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Metal Weights and Strenghts - Mastering Materials

Posted in How To on January 1, 2009
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Building vehicles in the off-road world is all about taking raw materials and fashioning them into a functioning machine. Part of that process involves the selection, fabrication, and use of metal structures. A little knowledge of the subject can go a long way towards understanding choice and use of these metals. Here we'll consider the weights and strengths of common materials used to build our work trucks, commuters, race rigs, and play toys.

Steel VS. Aluminum
The two most common metals in use on our vehicles are steel and aluminum, so we'll confine much of our discussion to them. Weight, strength, weldability, and machinability all play a part in deciding which of the two you may want to use for a specific application.

Steel weighs approximately 480 lb. per cubic foot, or 0.28 lb. per cubic inch. So, a 12 x 12 x 1 inch thick steel plate weighs about 40 lb. Aluminum is about 170 lb. per cubic foot, or roughly one-third the weight of steel, by volume. Knowing these numbers, you can easily calculate the weight of a designed structure.

When you go to a local metal supplier for materials you'll often find a dizzying array of products available. If you're simply fabbing up a simple bumper, metal choice may not be particularly critical. However, if you're building a cage for a high speed race truck, you'll want to know a bit more about the various material grades and properties.

Steel products are often sold in whole 20 ft. or similar lengths or can often be purchased by the foot at a bit of a price premium over full lengths. Most suppliers that do industrial cutting to order will have remnant pieces that are often sold at bulk prices by weight. This is a good way for the home fabricator to pick up an assortment of material sizes.

Sometimes it makes more sense to machine a component from solid aluminum than it does to build it from welded steel components. These UTV a-arms are solid material but the lighter weight of billet aluminum as compared to steel works well in this situation.

Here you can see a complicated suspension structure built from a number of steel sheets and tubes that have been welded together. This construction provides a very strong member without the heavier weight of a solid steel structure. Of course, cost to build this more complicated structure is higher than if it were one solid casting.

We can calculate the weight of a structure we're interested in by knowing a few simple facts. First, we need to determine the density of our material (weight per cubic inch) and then we simply multiply that number by the volume of the material in our structure.

Here are the approximate densities of some common metals for calculation and comparison. You'll see metals such as titanium and magnesium are considerably lighter then steel but offer excellent strength characteristics in competition applications where the higher cost of these metals can be justified.

When using aluminum, heat-treated alloy types such as 6061 (common for sheet goods) or 7075 (common for aluminum links) varieties are often used for automotive fabrication. Pure aluminum is relatively soft and of low overall strength. Alloys of aluminum are considerably stronger but can still be cut, drilled, tapped, machined and welded.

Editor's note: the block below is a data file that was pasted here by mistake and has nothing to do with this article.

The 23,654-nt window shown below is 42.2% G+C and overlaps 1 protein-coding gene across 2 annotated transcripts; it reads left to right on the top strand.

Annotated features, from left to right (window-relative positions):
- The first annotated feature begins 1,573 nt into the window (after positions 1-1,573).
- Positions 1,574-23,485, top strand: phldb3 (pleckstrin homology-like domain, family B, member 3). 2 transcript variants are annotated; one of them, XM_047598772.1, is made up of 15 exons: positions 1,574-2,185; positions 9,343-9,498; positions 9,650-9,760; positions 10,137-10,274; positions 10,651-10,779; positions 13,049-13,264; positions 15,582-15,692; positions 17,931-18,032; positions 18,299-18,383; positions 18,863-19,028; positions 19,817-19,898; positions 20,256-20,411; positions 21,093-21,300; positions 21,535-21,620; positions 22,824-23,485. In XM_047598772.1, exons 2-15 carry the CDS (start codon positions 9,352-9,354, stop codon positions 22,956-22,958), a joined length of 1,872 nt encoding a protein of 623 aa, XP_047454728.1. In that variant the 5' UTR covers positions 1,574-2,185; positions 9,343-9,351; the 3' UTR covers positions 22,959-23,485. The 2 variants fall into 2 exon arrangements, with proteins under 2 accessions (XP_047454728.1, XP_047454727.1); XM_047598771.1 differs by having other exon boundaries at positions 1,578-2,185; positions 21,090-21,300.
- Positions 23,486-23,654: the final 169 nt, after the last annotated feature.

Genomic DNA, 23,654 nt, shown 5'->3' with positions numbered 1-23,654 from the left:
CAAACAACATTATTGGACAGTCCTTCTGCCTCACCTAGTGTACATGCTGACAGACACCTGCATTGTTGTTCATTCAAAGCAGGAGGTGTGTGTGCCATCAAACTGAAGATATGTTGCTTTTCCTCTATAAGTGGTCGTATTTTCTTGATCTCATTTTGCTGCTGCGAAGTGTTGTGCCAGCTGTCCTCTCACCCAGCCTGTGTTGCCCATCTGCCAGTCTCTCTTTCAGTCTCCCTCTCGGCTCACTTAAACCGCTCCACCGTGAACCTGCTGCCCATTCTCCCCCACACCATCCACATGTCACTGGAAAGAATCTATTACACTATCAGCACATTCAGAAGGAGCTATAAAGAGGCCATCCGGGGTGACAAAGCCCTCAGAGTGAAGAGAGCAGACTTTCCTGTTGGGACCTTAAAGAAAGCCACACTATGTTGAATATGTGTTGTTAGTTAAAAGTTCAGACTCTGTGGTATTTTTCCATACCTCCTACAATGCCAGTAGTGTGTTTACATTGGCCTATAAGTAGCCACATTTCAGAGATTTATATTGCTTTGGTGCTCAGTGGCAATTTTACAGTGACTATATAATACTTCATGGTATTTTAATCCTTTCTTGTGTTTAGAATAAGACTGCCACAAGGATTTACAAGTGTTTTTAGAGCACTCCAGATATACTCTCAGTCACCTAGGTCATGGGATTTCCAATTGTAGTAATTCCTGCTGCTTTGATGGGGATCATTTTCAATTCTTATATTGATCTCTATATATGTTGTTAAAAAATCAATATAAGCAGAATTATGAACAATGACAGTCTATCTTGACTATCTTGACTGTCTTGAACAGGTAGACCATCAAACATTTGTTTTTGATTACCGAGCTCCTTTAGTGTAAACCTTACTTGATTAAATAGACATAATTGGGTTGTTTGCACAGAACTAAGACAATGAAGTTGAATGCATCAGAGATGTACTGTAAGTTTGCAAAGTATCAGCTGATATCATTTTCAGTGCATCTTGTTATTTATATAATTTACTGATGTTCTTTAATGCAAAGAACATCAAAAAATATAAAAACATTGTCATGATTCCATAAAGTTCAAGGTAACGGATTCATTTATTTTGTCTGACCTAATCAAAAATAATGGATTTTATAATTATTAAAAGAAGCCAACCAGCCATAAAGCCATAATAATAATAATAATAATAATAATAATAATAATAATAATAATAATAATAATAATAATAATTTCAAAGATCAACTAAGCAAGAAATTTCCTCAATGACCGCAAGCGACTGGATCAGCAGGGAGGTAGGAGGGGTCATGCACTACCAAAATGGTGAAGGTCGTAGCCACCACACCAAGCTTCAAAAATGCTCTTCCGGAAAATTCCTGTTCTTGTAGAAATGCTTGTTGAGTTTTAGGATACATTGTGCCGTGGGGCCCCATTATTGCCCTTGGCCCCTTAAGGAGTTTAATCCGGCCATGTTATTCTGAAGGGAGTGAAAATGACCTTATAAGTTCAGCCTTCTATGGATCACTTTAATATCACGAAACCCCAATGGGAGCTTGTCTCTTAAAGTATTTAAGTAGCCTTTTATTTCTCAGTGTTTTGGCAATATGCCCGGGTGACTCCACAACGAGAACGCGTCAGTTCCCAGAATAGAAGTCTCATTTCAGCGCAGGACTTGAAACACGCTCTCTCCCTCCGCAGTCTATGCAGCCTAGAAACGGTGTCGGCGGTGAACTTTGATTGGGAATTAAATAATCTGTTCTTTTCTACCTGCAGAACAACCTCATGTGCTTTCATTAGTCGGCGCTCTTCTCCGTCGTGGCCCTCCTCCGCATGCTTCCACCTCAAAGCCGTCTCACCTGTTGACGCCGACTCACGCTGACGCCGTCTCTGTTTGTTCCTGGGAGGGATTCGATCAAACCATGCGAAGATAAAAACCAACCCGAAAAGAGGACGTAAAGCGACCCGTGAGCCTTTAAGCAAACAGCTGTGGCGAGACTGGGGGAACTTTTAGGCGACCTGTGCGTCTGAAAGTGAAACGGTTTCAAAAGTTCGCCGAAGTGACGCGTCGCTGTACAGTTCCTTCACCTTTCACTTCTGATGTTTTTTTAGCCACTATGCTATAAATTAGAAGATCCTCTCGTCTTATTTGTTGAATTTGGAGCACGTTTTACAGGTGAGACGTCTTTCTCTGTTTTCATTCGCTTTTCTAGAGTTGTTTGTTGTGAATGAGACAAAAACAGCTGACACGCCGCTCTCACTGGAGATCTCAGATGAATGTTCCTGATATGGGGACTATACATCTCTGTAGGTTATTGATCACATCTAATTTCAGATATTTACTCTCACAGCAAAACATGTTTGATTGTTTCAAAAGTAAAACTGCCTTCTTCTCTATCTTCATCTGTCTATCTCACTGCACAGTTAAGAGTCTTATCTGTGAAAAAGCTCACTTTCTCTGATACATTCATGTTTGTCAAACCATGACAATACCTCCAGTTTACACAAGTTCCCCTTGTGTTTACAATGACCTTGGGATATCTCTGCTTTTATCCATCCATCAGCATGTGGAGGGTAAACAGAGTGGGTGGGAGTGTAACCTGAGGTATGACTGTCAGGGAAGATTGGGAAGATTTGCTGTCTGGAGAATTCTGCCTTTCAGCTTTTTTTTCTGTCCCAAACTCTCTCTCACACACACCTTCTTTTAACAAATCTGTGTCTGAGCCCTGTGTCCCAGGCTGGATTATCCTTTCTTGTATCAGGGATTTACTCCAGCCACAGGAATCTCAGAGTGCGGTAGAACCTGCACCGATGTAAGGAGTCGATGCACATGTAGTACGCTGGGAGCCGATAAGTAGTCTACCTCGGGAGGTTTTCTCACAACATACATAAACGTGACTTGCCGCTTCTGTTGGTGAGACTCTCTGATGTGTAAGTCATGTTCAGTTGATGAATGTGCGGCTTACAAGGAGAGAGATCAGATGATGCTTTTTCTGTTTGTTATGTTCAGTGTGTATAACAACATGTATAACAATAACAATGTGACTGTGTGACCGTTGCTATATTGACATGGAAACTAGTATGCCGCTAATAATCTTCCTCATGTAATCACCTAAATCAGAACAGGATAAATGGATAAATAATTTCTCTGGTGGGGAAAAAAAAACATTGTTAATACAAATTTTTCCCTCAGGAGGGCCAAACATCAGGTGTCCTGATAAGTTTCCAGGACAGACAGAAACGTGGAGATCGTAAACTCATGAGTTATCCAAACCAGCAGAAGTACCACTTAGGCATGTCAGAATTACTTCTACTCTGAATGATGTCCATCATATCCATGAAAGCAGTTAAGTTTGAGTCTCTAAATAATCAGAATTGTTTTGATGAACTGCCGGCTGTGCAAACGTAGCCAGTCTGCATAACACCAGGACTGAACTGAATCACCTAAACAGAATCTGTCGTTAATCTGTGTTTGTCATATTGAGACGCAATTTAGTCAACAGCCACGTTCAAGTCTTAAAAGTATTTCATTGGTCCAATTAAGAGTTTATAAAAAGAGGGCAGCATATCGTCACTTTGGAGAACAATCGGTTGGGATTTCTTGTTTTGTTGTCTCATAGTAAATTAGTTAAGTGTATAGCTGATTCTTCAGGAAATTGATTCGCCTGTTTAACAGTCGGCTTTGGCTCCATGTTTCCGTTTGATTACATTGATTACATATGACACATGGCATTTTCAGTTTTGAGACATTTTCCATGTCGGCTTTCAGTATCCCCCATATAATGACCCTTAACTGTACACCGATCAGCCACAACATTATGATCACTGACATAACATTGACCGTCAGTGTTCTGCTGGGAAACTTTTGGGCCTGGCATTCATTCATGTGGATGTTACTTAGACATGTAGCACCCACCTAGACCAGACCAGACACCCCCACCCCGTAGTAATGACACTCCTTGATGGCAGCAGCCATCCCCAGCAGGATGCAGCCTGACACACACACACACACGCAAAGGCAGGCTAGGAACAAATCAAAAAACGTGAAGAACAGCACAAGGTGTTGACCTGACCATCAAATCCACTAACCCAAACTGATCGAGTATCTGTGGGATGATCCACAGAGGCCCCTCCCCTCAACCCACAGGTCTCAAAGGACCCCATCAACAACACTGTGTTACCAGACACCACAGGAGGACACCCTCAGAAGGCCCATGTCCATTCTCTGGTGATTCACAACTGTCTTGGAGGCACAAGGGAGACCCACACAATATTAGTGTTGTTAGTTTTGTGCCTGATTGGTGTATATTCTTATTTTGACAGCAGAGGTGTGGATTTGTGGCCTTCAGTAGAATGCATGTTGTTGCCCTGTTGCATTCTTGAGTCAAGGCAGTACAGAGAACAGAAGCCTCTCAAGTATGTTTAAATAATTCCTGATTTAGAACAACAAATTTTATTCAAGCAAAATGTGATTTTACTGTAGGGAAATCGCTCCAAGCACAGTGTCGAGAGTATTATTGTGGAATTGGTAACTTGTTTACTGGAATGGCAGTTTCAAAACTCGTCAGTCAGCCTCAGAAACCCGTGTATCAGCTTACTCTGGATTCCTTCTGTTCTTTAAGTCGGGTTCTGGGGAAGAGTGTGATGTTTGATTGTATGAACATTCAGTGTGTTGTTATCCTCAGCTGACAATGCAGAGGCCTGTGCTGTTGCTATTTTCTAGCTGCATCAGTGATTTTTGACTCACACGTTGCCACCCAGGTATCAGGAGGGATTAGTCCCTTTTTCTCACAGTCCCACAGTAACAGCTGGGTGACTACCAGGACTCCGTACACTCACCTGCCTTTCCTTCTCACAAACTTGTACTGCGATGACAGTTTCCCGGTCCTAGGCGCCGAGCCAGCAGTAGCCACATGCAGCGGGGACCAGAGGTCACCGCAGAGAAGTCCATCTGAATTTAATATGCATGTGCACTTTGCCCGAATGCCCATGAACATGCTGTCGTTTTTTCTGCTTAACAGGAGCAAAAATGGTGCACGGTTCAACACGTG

Material Weight per Weight per
  cubic inch cubic foot
Steel 0.28 lbs. 480 lbs.
Cast Iron 0.26 lbs. 446 lbs.
Aluminum 0.10 lbs. 170 lbs.
Titanium 0.16 lbs. 281 lbs.
Magnesium 0.06 lbs. 112 lbs.
Copper 0.32 lbs. 560 lbs.
Brass 0.31 lbs. 531 lbs.

Some common structure volumes can be calculated to find their weight per foot as shown below. The volume is calculated by determining the cross-section area (gray) and then multiplying by the length.

There are two basic types of structural steels used for fabrication: hot-rolled steel and cold-rolled steel. These terms simply mean the metal shapes were formed when the steel was hot or cold. I-beams, channel, angle, solid square and some round shapes are usually hot-rolled. Seamed round and square tubes are also hot-rolled and formed. Smooth rounds, squares and sheets are often cold-rolled.

Structure Volume
Flat Plate W x H x Length in inches
Box tube ((W x H) – (w x h)) x Length in inches
Round Tubing ((.5D)2 – (.5d)2) x 3.1415 x Length in inches

Material Grades
It's not enough to simply decide whether to use steel or aluminum for a project. Amongst those metals is a wide variety of grades that further designate their hardness or stiffness due to heat treatment, and also their machinability and weldability.

For instance, if you're making aluminum body panels for a race truck you could find aluminum sheet at your local home improvement store. But pick up a sheet and you'll find it to be flexy and easily creased or dented. By contrast, heat-treated grades found at an industrial metal supplier offer much greater stiffness and overall strength. Cost will be higher, but weight is essentially the same for both grades.

You can quickly see that the DOM and Chromoly varieties offer greater strength than the standard welded tubing. These materials are harder, will deflect less when impacted, and have more tendencies to spring back to their original shape. They are also harder to bend during fabrication as well. Heavy wall DOM tubing is especially common for use on suspension and steering links.

Tubing Types
Tubing is available most commonly as HREW (hot rolled electric welded) or ERW (electric resistance welded). A step up in hardness and strength is DOM (drawn over mandrel) tubing or CDS (cold drawn seamless). This tubing has undergone the additional dimensional forming where the welded seam is rolled flat and the entire structure is hardened. Finally, there is chromoly steel tubing which offers the most rigidity and may allow use of lighter wall tubing in some chassis areas. However, use of chromoly requires more specific welding techniques.